Saturday, March 22, 2008

Happy Easter!

I have already broken the rule about talking about politics in polite company. Now I'm going to talk about religion as well. Either I'm some kind of uncouth individual bereft of social graces, or my readers aren't polite company. I'll let you decide.

Growing up, I thought Easter just meant chocolate and a weird bunny. I got a new dress to wear to church, and often a frilly hat as well. I had no idea why. They didn't ever talk about it in my childhood church either. I grew up in one of those churches that doesn't celebrate days like Easter or Christmas as anything other than the overly commercialized secular spend-too-much money days. In spite of the fact that the word holiday specifically means Holy Day. I didn't get it until I was older.

In elementary school, I had multiple fights with friends and classmates about Jesus's birth date. I knew that the Bible did not specify and had never commanded us to celebrate it anyway. For me, Christmas was nothing more than getting family together for too much food and presents.

Every year for Easter, we would go to my cousin's grandma's house (no blood relation, but we're Okies so we're all kin) for an Easter egg hunt. Great fun! We'd compare our hauls and gorge on candy. Never once mentioning a spiritual significance to the day. It was years before I really got that there was one.

For just over a year now, my husband and I have been attending a liturgical church. I'm still getting this Holy Week thing down. I sing in the choir. Last year, I sang for my very first ever Maundy Thursday. It was the first time I realized such a day existed.

Last Sunday prior was Palm Sunday and we brought in trumpets. Seriously awesome service. We processed in led by a pipe and drum band. From now on, I would like to be preceded by bag pipes everywhere I go. Please keep that in mind if you ever choose to invite me somewhere. It was the first Palm Sunday service I had ever been to in my life.

For Easter, we did an amazing cantata where we brought in an orchestra. Did I mention that the church I grew up in was anti-instruments? Yeah. I was 28 years old before I ever sang in a church choir. And I'm a well trained first soprano. I had a full tuition and fee waiver as a vocal music major in college. Didn't finish, but that's another story.

My point here is that this is really all very new to me. I'm fascinated by the whole Holy week events. I'm blown away by Christmas productions (I was the soloist for our Christmas cantata). I think I really finally get it that it doesn't really matter whether or not Jesus was born on December 25th. It's a day that early Christians got to celebrate it without being persecuted or killed because they lined it up with a pagan festival. Their courage made modern Christianity possible. That is worth celebrating, and what better way to celebrate it than to keep up the tradition?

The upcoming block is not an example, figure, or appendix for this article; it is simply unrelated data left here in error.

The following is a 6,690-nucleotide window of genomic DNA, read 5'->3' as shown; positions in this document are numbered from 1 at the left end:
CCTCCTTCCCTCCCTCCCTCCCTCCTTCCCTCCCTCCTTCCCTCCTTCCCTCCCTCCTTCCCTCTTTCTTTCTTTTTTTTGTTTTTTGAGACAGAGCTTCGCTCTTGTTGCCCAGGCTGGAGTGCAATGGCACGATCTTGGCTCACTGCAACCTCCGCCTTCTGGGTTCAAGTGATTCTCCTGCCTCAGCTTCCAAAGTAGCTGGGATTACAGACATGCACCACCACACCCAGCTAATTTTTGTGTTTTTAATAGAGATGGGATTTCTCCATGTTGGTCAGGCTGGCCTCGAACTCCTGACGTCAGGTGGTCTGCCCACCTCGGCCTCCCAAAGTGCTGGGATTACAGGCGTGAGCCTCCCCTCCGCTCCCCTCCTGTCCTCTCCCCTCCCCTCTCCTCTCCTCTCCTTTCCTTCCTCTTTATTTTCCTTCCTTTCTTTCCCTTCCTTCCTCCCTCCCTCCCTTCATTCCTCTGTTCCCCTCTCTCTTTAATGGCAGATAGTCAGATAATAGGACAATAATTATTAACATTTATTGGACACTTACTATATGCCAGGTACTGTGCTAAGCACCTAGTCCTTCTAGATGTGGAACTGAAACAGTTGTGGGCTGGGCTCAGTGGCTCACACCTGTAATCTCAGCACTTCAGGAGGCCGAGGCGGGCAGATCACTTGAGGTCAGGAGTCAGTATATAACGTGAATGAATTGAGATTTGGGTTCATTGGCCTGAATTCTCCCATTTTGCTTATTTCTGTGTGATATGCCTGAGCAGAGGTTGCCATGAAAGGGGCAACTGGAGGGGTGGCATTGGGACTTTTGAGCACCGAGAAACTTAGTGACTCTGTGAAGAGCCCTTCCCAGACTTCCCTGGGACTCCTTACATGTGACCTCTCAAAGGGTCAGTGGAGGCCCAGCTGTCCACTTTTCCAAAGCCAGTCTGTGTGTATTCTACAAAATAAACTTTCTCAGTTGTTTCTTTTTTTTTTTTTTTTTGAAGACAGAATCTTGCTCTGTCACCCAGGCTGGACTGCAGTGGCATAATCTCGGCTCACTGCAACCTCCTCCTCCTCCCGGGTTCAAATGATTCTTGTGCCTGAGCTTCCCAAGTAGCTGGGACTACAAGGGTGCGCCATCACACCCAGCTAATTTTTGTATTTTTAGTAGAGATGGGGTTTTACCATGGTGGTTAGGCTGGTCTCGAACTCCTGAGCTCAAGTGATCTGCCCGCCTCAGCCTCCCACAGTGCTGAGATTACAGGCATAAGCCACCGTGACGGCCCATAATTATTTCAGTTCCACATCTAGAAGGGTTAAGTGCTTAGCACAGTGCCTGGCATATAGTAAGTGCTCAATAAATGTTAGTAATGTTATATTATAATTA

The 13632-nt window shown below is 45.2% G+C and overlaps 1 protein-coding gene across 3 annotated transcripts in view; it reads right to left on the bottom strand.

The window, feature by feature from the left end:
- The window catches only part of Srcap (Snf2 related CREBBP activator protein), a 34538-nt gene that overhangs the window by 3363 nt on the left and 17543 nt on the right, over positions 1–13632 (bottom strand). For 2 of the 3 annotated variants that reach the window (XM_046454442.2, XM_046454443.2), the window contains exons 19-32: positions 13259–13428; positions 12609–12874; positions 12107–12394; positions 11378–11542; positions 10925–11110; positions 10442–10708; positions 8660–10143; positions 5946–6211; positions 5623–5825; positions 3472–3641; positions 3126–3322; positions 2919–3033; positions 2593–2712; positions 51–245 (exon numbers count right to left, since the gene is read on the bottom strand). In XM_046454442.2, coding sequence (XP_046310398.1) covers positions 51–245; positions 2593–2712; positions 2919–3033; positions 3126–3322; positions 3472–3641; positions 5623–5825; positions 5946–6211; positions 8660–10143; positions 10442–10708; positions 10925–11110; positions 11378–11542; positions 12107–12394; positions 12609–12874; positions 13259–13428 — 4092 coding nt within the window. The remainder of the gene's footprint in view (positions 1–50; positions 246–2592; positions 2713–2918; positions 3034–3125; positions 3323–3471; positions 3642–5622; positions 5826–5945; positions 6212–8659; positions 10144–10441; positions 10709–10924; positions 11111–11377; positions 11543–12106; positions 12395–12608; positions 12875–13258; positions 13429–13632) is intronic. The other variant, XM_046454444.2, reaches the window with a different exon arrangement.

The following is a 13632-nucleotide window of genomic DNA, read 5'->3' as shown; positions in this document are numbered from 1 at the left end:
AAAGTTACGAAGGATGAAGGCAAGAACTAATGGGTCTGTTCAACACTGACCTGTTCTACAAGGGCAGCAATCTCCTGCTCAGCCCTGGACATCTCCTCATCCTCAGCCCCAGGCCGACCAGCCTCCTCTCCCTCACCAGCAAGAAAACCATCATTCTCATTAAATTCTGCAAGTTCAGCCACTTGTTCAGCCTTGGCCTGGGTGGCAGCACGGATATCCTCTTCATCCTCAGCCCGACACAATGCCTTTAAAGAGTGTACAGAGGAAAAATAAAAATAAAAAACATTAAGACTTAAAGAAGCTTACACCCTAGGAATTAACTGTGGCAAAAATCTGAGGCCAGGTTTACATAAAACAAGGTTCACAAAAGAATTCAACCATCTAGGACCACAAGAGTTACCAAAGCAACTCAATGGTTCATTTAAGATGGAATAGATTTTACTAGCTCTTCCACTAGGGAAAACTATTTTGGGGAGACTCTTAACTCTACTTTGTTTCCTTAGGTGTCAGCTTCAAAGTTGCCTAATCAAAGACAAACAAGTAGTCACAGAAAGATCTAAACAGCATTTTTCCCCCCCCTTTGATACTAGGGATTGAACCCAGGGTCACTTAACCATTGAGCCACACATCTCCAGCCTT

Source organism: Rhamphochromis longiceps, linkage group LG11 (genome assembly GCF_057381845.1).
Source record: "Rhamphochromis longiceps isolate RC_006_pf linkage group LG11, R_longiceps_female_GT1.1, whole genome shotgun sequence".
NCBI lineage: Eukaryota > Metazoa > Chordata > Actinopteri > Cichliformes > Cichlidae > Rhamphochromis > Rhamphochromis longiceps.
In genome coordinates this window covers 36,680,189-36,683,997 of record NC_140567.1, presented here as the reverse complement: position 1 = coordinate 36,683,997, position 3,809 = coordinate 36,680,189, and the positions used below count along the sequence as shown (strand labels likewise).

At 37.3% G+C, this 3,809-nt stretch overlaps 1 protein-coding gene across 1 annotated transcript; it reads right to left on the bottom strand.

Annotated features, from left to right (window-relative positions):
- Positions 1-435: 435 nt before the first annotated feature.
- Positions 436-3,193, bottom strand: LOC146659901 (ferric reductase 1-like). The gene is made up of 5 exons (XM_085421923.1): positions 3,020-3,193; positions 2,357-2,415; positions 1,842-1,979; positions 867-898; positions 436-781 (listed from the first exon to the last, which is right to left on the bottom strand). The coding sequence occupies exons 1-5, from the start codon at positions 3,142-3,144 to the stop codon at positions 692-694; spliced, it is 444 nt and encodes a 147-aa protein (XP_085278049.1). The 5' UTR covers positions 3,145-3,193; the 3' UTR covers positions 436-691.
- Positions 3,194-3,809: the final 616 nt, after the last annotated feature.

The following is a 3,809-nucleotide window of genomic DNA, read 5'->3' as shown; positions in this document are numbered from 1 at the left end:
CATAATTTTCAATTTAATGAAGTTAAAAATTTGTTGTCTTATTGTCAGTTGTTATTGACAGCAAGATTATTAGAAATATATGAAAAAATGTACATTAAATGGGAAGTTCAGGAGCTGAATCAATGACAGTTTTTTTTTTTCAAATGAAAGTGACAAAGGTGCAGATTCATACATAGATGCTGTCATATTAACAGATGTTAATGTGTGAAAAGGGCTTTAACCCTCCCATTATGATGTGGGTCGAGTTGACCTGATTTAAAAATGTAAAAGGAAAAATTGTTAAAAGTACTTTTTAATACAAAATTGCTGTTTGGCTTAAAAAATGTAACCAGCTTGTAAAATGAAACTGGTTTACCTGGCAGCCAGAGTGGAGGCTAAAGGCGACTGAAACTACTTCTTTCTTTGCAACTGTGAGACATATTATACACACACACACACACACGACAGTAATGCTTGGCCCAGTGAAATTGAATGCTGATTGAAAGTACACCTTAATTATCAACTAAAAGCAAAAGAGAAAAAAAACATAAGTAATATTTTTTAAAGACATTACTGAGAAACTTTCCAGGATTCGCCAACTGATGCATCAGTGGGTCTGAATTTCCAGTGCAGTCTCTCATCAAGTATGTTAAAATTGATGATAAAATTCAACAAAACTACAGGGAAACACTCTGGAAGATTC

Easter is even more worth celebrating. This day is commemorating Jesus's triumph over death. The day that He rose from the grave. This is the cornerstone of His promise to us as His followers.

After church, we got together with family. We had a lovely dinner and then sent the children outside to hunt the eggs. But this morning, before we even left for church, I asked my nine year old son what Easter was celebrating. He said, "The day Jesus rose from the dead." I didn't know that at his age. I agree with my childhood church's philosophy that we should be celebrating that every day, but I don't think having one special day set aside for it cheapens that idea in the least. I believe in reinforces it.

You know, the vast majority of us pay taxes with each and every paycheck that we receive. We don't actually think about it because it's the same each and every time we get paid. We only think about it when it comes time to file our taxes once a year. If communion is the same each and every week, by human nature we become just as complacent. By taking the time out to focus on what it means, we are forced to realign ourselves. I know, I just compared salvation and taxes, but it works. Except, of course, that on Easter we are reminded of how much we get for so little. When we file our taxes we are reminded of how little we get for so much.

I'm rambling and should probably end this entry. I'll leave it with this: Christ's death and resurrection extends grace and salvation to us all. We are all fallen creatures in a fallen world, but because of His sacrifice, we can be saved. This isn't limited to those belonging to any specific church or denomination. I believe that only God knows a man's heart and holds the keys to salvation. I believe that He is far bigger than any human boundaries and labels that we have tried to put on Him. Jesus told a thief condemned on an adjacent cross that he would be in Heaven with him that very day. This thief was not a "good" guy. He wasn't a member of any church. He didn't jump through any legalistic hoops. He didn't deserve salvation. At least, not any more than the the rest of us do.

1 comment:

CastoCreations said...

I think your post is excellent! I didn't even find out that Jesus wasn't *actually* born on the 25th until high school. LOL

Hope you had a beautiful and blessed day!